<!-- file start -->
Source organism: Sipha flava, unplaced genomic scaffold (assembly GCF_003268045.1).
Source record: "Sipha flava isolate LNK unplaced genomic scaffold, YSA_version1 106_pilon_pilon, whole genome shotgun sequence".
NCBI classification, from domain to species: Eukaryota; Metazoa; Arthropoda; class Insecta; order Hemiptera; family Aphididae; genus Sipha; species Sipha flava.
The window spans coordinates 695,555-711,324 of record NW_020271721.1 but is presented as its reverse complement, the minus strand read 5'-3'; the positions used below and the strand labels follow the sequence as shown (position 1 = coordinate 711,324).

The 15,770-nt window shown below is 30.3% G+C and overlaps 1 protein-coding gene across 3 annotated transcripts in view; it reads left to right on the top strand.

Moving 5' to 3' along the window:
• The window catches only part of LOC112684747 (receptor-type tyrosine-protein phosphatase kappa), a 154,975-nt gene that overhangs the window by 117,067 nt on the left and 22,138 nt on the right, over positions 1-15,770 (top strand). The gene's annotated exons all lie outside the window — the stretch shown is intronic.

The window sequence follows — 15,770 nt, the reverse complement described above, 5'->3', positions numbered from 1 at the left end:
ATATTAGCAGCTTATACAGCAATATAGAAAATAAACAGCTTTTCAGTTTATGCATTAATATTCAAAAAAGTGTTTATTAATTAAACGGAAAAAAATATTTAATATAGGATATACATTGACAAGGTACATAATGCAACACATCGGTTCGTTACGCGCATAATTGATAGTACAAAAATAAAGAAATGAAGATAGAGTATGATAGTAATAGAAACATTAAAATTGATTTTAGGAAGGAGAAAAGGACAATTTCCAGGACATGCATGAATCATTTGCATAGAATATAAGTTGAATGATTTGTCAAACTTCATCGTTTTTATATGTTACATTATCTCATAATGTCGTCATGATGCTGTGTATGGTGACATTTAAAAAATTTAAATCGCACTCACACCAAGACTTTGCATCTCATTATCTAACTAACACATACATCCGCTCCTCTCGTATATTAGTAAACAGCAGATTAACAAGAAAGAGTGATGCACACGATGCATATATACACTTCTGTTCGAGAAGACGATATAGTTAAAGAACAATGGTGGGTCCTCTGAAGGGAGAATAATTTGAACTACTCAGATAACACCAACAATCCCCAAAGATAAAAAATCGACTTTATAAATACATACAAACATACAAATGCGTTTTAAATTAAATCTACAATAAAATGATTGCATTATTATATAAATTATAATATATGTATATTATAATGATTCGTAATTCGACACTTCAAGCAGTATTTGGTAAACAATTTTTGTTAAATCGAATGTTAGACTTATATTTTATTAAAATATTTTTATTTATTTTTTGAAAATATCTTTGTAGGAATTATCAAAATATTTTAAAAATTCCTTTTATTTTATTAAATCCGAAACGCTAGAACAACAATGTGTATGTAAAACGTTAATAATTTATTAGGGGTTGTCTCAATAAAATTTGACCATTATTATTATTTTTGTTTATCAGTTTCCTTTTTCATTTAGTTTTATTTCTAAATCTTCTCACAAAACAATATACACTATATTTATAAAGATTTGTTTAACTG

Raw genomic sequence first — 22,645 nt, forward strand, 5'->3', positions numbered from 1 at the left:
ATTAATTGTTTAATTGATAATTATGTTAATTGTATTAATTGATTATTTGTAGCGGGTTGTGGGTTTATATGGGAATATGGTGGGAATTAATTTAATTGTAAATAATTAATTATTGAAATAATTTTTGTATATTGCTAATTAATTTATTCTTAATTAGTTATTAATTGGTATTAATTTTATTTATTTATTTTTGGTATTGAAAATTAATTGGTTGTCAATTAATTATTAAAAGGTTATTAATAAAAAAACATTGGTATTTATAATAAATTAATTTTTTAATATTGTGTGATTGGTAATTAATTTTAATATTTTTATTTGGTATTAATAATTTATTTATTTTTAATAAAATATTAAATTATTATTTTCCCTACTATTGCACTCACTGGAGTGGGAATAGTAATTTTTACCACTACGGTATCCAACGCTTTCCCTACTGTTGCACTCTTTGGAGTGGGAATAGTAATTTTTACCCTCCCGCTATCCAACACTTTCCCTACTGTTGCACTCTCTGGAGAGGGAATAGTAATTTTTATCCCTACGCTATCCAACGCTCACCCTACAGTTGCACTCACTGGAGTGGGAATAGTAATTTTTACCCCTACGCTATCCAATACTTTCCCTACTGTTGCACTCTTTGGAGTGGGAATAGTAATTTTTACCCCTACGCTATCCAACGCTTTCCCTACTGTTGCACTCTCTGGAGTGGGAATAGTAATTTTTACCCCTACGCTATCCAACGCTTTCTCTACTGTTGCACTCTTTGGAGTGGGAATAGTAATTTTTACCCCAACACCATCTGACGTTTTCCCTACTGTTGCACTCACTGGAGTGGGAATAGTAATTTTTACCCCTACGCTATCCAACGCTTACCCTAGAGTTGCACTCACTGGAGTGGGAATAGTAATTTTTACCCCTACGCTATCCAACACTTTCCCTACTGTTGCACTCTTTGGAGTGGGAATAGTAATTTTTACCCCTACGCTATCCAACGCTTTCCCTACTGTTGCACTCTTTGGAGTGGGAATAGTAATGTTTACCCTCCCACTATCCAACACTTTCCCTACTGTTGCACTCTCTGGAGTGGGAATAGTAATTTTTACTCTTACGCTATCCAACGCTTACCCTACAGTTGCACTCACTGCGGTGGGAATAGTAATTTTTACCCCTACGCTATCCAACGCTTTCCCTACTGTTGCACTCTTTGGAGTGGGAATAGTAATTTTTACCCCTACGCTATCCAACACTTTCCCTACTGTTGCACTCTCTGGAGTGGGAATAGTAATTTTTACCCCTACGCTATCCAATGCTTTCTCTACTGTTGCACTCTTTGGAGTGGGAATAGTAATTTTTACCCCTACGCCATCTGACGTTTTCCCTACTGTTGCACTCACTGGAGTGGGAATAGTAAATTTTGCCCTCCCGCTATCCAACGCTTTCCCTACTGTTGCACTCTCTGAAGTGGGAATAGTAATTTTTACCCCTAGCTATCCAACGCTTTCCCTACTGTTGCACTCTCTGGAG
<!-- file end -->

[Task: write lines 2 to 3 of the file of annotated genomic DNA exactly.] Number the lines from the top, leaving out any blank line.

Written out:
Source record: "Sipha flava isolate LNK unplaced genomic scaffold, YSA_version1 106_pilon_pilon, whole genome shotgun sequence".
NCBI classification, from domain to species: Eukaryota; Metazoa; Arthropoda; class Insecta; order Hemiptera; family Aphididae; genus Sipha; species Sipha flava.